Kyrgyzstan closing in on controlling stake in Kumtor

By bne IntelliNews June 5, 2013

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In the wake of nationalist protests, the Kyrgyz government is closing in on a controlling stake in Kumtor - the country's biggest gold mine which has been at the centre of rising tension throughout the year.

Bishkek and Centerra Gold - the current controlling shareholder of Kumtor - are in talks over setting up a new joint venture that would own the mine, which has long been a focal point of debate in political circles, and was at the centre of the violent protests in late May and early June.

While the format has not yet been decided, the government is likely to get a controlling stake in the new venture, according to a statement from the Canadian investor. There are hopes that a new deal will pacify growing calls for the mine to nationalized; calls which sparked the recent unrest.

Under discussion is a proposal from Centerra for the government to exchange its minority equity stake in Centerra for a stake of equivalent value in the new joint venture, Kumtor Gold Company. Centerra has proposed that the venture be run equally by Centerra and Kyrgyzstan's state gold mining company Kyrgyzaltyn, with the chair of the company to be rotated on a yearly basis.

"[T]he parties are currently considering a potential restructuring transaction under which Kyrgyzaltyn JSC would exchange its 32.7% equity interest in Centerra for an interest of equivalent value in a joint venture company that would own the Kumtor Project," Centerra said in a June 4 statement.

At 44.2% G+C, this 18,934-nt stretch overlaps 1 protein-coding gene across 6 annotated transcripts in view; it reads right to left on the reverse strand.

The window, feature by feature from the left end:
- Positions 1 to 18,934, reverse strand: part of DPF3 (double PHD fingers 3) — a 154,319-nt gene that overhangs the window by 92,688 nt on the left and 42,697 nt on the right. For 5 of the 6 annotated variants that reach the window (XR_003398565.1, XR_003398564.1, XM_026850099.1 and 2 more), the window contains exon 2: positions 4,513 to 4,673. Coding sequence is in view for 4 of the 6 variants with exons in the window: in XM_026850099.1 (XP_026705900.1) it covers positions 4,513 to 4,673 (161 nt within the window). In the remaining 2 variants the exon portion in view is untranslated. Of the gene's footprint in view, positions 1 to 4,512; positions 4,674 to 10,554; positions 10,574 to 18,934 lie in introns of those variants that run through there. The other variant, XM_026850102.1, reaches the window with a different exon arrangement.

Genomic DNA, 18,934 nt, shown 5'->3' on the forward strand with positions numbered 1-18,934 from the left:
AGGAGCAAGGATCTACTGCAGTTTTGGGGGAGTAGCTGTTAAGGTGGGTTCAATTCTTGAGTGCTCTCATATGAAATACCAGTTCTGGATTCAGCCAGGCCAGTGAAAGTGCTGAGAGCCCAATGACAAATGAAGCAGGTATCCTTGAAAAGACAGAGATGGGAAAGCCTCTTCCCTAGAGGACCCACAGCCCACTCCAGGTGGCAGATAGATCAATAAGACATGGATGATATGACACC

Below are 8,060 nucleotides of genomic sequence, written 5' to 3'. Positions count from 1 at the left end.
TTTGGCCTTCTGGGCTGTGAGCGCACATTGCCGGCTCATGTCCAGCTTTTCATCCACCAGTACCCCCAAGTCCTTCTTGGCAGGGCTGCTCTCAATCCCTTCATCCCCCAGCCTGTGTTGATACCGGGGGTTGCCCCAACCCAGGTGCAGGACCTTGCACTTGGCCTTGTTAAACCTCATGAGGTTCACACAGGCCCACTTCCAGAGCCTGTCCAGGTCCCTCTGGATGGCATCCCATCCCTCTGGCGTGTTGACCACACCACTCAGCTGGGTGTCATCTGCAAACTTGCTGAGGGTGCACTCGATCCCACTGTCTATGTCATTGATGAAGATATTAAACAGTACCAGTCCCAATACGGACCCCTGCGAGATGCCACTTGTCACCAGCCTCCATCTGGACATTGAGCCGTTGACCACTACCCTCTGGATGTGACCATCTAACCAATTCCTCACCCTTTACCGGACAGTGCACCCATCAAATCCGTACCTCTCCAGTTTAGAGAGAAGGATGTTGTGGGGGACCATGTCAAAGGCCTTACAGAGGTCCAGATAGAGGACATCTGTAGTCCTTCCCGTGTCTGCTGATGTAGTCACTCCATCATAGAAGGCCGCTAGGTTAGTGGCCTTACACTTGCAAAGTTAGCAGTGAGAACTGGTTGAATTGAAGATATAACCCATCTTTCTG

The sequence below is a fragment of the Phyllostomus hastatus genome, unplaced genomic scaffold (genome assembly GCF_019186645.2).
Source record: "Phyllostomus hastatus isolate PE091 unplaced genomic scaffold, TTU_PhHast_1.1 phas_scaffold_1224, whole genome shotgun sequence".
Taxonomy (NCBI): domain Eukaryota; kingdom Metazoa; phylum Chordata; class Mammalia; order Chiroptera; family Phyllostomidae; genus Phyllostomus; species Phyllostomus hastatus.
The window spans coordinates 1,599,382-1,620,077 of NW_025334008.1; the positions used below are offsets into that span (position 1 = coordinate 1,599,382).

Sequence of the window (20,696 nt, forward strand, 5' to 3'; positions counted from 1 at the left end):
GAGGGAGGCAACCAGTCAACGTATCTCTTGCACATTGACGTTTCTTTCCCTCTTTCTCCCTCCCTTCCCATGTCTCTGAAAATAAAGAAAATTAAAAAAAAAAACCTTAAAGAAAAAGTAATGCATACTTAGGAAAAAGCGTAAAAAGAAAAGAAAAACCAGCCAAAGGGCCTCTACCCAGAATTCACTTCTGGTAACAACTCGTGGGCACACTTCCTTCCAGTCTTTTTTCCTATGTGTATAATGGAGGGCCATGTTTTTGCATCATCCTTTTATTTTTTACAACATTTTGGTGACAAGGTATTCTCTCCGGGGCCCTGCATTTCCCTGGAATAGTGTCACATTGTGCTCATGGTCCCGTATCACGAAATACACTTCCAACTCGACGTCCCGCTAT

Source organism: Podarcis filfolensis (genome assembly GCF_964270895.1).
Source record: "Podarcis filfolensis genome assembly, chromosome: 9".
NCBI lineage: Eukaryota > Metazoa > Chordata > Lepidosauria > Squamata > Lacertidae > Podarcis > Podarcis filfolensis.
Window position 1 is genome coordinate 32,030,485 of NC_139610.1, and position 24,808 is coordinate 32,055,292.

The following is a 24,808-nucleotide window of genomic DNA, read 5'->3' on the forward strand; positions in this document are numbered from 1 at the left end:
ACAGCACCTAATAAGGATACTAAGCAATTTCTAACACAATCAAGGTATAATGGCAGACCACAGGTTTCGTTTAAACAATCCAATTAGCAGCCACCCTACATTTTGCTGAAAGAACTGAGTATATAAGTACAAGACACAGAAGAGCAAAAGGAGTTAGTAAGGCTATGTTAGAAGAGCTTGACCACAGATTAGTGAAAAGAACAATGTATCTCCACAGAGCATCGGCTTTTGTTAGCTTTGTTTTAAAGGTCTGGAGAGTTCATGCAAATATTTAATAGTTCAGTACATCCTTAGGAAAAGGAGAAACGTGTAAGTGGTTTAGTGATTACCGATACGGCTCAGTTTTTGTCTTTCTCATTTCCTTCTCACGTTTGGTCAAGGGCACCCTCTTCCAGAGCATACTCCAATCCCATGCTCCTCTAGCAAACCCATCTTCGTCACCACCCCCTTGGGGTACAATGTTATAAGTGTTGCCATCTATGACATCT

Centerra and the Kyrgyz government have been in talks over the future of Kumtor since February, when the government announced a three-month deadline to renegotiate the 2009 investment agreement on the mine. The deal, agreed under former President Kurmanbek Bakiyev, is not in the country's interests, officials have said, as resource nationalism has built up throughout the country and region.

Under pressure from both the opposition and a popular backlash against the mine's foreign owners, the government is seeking a better deal for the country. While it says it does not intend to nationalise the mine, officials say they want to end the tax regime offered by Bakiyev's government and extract higher environmental taxes.

The size of Bishkek's share in the new joint venture has not been announced, but is expected to hand control to the state. "In our valuation we already assume that a 51% stake in Kumtor will be given to the Kyrgyz government," writes Visor Capital in an analyst note. "In our model, Kumtor currently represents 80% of Centerra's current DCF valuation and 91% of 2013F revenue projections."

Speaking at a government meeting on June 4, Kyrgyzstan's First Deputy Prime Minister, Dzhoomart Otorbayev, said that the offer is being assessed with help from advisers PwC, and that the "government expressed its firm attitude, saying the restructuring should provide the Kyrgyz party with control over the joint venture. Neither the government nor the civil society will accept any other alternatives," he insisted, according to

The pressure on the government and Centerra was raised in the final week of May, when mass protests took place near the mine. Local residents resumed the calls for Kumtor to be nationalized, and blocked its access road and cut power supplies before order was restored on May 31.

Protests in support of the Kumtor demonstrators, organised by the nationalist opposition party Ata-Zhurt, have continued elsewhere. Activists have appointed their own mayor in the southern town of Jalal-Abad and blocked the highway between Bishkek and Kyrgyzstan's second city Osh. Efforts by government officials to restore calm in Jalal-Abad have so far been unsuccessful. Protesters are threatening to firebomb administrative buildings unless party leaders - arrested on charges of attempting to overthrow the government earlier this year - are released from prison.

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